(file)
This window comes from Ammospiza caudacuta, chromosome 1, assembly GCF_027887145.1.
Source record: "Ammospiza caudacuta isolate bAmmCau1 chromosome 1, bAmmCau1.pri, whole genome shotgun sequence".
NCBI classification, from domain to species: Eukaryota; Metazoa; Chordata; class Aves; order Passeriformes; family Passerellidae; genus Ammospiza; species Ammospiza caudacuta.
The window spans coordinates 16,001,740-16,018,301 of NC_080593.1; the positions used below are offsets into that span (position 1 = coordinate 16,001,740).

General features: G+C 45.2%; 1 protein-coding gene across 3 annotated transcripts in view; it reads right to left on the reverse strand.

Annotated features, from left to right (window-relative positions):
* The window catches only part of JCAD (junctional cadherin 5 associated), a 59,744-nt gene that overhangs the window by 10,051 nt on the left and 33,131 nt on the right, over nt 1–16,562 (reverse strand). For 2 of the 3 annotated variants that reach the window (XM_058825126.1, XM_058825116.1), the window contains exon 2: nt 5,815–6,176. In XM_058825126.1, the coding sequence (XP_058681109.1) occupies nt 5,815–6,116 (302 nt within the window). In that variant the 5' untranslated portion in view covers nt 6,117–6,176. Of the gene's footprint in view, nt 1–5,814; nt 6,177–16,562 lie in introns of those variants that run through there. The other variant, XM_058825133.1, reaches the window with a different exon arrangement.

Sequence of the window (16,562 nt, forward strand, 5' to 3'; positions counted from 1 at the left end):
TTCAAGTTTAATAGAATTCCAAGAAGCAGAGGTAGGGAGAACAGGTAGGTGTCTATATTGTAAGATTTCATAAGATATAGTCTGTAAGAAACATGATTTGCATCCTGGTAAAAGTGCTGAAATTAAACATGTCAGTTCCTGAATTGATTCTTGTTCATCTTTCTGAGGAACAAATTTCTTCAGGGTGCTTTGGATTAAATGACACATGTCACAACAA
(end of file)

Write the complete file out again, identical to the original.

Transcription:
This window comes from Ammospiza caudacuta, chromosome 1, assembly GCF_027887145.1.
Source record: "Ammospiza caudacuta isolate bAmmCau1 chromosome 1, bAmmCau1.pri, whole genome shotgun sequence".
NCBI classification, from domain to species: Eukaryota; Metazoa; Chordata; class Aves; order Passeriformes; family Passerellidae; genus Ammospiza; species Ammospiza caudacuta.
The window spans coordinates 16,001,740-16,018,301 of NC_080593.1; the positions used below are offsets into that span (position 1 = coordinate 16,001,740).

General features: G+C 45.2%; 1 protein-coding gene across 3 annotated transcripts in view; it reads right to left on the reverse strand.

Annotated features, from left to right (window-relative positions):
* The window catches only part of JCAD (junctional cadherin 5 associated), a 59,744-nt gene that overhangs the window by 10,051 nt on the left and 33,131 nt on the right, over nt 1–16,562 (reverse strand). For 2 of the 3 annotated variants that reach the window (XM_058825126.1, XM_058825116.1), the window contains exon 2: nt 5,815–6,176. In XM_058825126.1, the coding sequence (XP_058681109.1) occupies nt 5,815–6,116 (302 nt within the window). In that variant the 5' untranslated portion in view covers nt 6,117–6,176. Of the gene's footprint in view, nt 1–5,814; nt 6,177–16,562 lie in introns of those variants that run through there. The other variant, XM_058825133.1, reaches the window with a different exon arrangement.

Sequence of the window (16,562 nt, forward strand, 5' to 3'; positions counted from 1 at the left end):
TTCAAGTTTAATAGAATTCCAAGAAGCAGAGGTAGGGAGAACAGGTAGGTGTCTATATTGTAAGATTTCATAAGATATAGTCTGTAAGAAACATGATTTGCATCCTGGTAAAAGTGCTGAAATTAAACATGTCAGTTCCTGAATTGATTCTTGTTCATCTTTCTGAGGAACAAATTTCTTCAGGGTGCTTTGGATTAAATGACACATGTCACAACAA